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Italy hails 'great success' as EU approves migration reforms

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AFP/The Local - [email protected]
Italy hails 'great success' as EU approves migration reforms
A soldier stands by the walls of the migrant detention centre on the southern Italian island of Lampedusa, which has become the main arrival point for people trying to reach Europe via the central Mediterranean route. Photo: Alberto PIZZOLI / AFP

Italian Interior Minister Matteo Piantedosi on Wednesday praised an agreement to reform EU migration laws, while charities that help migrants slammed the plan as "cruel" and "unworkable".

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"The approval of the pact is a great success for Europe and for Italy, which will now be able to count on new rules to manage migratory flows and fight human traffickers," Piantedosi said in a statement.

Italy has long been the first point of arrival for people trying to reach Europe by crossing the Mediterranean Sea from North Africa - and has long complained that other EU countries do not do enough to help.

READ ALSO: What’s behind Italy’s soaring number of migrant arrivals?

Prime Minister Giorgia Meloni's hard-right government came to power last year on a strongly anti-immigration platform, vowing to slash the number of boat landings by, among other things, implementing a "naval blockade".

Despite these pledges, and a raft of government announcements of new rules affecting people arriving by sea, the number has soared in 2023.

Over 150,000 people have arrived in Italy by boat so far this year, compared to just under 100,000 last year and 64,000 in 2021, interior ministry figures show.

Italy's Interior Minister Matteo Piantedosi pictured at a press conference on March 9th in Cutro, Calabria, following a deadly migrant shipwreck. (Photo by Tiziana FABI / AFP)

Piantedosi said Italy had used "the right balance between responsibility and solidarity" to help forge the new rules, which include a "solidarity mechanism" intended to take pressure off southern countries receiving large numbers of people.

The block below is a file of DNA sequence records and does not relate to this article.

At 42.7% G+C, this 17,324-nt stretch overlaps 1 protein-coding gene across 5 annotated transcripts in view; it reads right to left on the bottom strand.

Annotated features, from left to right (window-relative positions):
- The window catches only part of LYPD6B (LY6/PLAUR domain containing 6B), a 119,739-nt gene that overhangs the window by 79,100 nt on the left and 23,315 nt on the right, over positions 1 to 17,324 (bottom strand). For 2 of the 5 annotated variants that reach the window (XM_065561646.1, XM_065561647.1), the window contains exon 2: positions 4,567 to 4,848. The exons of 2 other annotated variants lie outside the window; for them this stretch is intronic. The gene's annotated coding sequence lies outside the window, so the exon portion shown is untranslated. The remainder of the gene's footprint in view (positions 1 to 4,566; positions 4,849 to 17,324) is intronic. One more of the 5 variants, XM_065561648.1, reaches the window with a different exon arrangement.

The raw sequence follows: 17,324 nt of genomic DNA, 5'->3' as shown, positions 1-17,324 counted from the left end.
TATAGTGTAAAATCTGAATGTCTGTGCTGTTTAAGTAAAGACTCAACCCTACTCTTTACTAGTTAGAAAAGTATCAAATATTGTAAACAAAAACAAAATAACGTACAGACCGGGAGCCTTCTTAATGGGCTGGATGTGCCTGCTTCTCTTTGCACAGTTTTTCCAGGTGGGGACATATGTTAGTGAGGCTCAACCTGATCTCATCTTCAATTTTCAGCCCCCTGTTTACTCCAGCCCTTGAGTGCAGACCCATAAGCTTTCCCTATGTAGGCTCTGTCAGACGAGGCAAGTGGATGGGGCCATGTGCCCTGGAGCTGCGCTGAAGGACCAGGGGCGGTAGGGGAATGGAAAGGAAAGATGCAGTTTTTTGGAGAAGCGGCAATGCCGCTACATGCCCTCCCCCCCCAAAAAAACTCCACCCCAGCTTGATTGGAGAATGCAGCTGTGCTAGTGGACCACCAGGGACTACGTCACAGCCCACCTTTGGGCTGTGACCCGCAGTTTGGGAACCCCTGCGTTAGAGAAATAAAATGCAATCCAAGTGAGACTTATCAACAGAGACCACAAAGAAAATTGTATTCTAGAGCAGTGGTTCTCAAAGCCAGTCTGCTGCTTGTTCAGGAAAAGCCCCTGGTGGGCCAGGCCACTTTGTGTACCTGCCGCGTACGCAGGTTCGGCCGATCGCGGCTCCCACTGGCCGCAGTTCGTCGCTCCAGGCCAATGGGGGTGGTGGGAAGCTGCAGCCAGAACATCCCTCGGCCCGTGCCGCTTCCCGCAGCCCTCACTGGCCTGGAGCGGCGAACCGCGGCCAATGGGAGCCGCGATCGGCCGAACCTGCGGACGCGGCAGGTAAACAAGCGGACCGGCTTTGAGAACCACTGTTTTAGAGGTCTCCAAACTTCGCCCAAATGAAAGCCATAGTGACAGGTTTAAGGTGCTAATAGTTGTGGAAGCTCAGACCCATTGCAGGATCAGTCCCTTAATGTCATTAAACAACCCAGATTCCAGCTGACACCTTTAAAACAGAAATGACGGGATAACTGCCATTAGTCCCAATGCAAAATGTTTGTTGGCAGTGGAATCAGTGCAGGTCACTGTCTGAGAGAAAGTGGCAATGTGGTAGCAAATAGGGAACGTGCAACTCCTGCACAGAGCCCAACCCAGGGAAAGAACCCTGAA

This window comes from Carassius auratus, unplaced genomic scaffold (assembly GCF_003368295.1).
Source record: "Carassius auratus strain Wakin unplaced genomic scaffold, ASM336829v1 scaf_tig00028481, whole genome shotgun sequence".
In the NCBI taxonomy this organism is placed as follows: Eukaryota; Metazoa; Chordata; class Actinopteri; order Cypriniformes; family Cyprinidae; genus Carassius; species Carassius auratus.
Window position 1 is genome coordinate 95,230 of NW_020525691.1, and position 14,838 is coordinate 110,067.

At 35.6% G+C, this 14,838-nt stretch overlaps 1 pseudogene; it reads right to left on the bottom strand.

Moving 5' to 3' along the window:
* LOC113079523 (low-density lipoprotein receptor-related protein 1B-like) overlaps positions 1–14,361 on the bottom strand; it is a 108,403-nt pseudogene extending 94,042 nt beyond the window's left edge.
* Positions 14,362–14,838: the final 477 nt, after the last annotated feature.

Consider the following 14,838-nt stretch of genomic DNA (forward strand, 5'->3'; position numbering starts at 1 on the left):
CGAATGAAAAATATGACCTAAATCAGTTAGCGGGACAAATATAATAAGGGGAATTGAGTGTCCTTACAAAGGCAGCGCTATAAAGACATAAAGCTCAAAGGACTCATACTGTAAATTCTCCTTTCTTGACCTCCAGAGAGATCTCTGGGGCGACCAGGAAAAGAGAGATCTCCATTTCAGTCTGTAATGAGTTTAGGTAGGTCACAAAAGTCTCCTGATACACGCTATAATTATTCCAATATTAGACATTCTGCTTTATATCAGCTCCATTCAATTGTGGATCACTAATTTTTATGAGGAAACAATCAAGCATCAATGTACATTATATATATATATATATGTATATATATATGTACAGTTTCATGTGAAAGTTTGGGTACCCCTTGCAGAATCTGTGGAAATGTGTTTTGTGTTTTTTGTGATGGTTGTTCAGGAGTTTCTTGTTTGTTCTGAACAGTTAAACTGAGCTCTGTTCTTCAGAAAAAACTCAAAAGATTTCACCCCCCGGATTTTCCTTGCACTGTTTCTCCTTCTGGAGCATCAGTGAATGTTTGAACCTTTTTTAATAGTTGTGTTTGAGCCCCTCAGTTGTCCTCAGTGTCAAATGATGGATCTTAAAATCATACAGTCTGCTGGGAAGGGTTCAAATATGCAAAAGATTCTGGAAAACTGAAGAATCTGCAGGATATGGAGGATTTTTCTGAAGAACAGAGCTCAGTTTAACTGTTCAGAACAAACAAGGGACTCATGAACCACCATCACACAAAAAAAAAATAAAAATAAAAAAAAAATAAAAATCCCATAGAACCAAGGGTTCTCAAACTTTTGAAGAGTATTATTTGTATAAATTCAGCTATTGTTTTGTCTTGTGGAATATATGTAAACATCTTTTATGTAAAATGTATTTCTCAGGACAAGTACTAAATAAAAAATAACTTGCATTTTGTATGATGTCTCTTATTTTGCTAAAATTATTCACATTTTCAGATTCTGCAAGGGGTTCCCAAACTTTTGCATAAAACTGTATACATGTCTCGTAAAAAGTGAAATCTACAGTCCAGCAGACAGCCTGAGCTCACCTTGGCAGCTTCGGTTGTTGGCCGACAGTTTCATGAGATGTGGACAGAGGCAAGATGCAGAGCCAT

EU countries and lawmakers had come up with "a balanced solution so that EU border countries, which are particularly exposed to migratory pressure, no longer feel alone", Piantedosi said.

READ ALSO: How has Italy's 'anti-immigrant' government changed the rules for foreigners?

The accord still needs to be formally approved by the European Council, representing the 27 EU member countries, and the European Parliament before it becomes law.

The reform includes plans for faster checks on irregular arrivals, the creation of more border detention centres, and accelerated deportation for rejected asylum applicants.

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The negotiators were keen to reach a workable deal that could be enacted before the term of the current European Parliament ends in June 2024.

But more than 50 charities - including Amnesty International, Oxfam, Caritas and Save the Children - have criticised the changes, saying in an open letter that the package would create a "cruel system" that is unworkable.

"Rather than channelling funding towards more camps, walls, and surveillance, resources should go towards providing effective solutions, based on protection and assistance, of the kind offered to people fleeing Ukraine," the letter stated.

The Sea-Watch rescue charity said on Wednesday in a separate statement along with other NGOs: "This agreement is a historic failure and a bow to the right-wing parties of Europe."

Sea-Watch is one of several organisations operating ships in the Mediterranean to rescue migrants who try to reach Europe on small boats.

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The central Med crossing, between North Africa and Italy and Malta, is the world's deadliest migration route, with more than 2,200 deaths this year alone, according to the UN.

The Sea-Watch statement called the EU reform agreement "a turning point and one of the most blatant displays of disrespect to human rights and the suffering along European borders".

"With the agreement on the Common European Asylum System (CEAS), the EU has decided to formalise a status quo where violence, neglect, torture and leaving people to die are every day practice," it said.

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